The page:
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back to article Zombie PCs are for crimelord chumps: Fear clusters, says infosec ace

It may be possible for a "single dedicated attacker" to run an internet "carpet-bombing" attack by applying Big Data and distributed computing technologies, security researcher Alejandro Caceres warns. The traditional botnet, or network of hijacked computers, has been used for distributed computing problems, such as Bitcoin …

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Wait a minute...

Is his whole argument that the software that comes with Hadoop clusters makes it a bit easier than writing your own software to run on a bot net?

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Big Iron Improves Badware shocker

Next in the news : crooks using rocket launchers gain entry quicker than with crowbars.

Yes, except that rocket launchers make a heck of lot more noise than the lowly crowbar, and when you're in the illegal entry business, it pays to be discreet.

I always thought that was one of the prime qualities of a botnet : you're not conducting the attack itself from a traceable IP, you're just giving instructions to a mass of addresses that are conducting the attack on your behalf.

With attacks conducted from a commercial cloud service, it will be easy as pie to trace the attack back to you. I don't think that's all that smart from a crims' point of view. And even if you create your own cluster, you still own the IPs used - so not any better.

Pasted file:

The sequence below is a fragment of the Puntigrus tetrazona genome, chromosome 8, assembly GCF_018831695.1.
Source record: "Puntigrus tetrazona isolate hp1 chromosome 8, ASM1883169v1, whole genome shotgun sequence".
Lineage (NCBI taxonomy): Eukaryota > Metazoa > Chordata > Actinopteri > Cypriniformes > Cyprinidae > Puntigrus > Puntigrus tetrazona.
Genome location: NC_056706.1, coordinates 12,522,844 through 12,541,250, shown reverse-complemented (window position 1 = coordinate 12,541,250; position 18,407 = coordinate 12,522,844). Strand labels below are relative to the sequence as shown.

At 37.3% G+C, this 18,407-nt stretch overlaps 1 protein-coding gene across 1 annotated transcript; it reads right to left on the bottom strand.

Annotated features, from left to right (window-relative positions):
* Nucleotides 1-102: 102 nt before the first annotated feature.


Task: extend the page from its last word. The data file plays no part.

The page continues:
I honestly don't see how this is actually going to change things, but hey, I'm not very knowledgeable in such matters.

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Re: Big Iron Improves Badware shocker

I think you'll find that renting VMs using pilfered credit card numbers will allow you, if you buy them all, to do it hundreds of thousands of times, at $100/instance.

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Meh

Re: Big Iron Improves Badware shocker

Thats because his attacks do not involve Denial of Service. His way of doing things is focussing on SQL Injection vulnerability testing, password cracking etc. which can be done more efficiently in a well managed system. Because there is no outbound malicious network traffic, there will be nothing left for anyone to trace him by, except maybe the company doing the cloud hosting.

The whole point is, that the companies being attacked won't even notice that they are, the results of the attack will then neatly be stored in some logfile for later >actual< malicious use

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Way outside my area of expertise but I'm curious a out liability. Lets say for example I use Amazons cloud service to attack ebay and manage to bring it down for a while. Can ebay then go after Amazon or do they get some form of safe harbor protection and ebay can only come after me?

Just seems potentially someone could make a lot of mischief pitting large orgs against each other in this way. Then again I could be totally clueless and arent understanding correctly.

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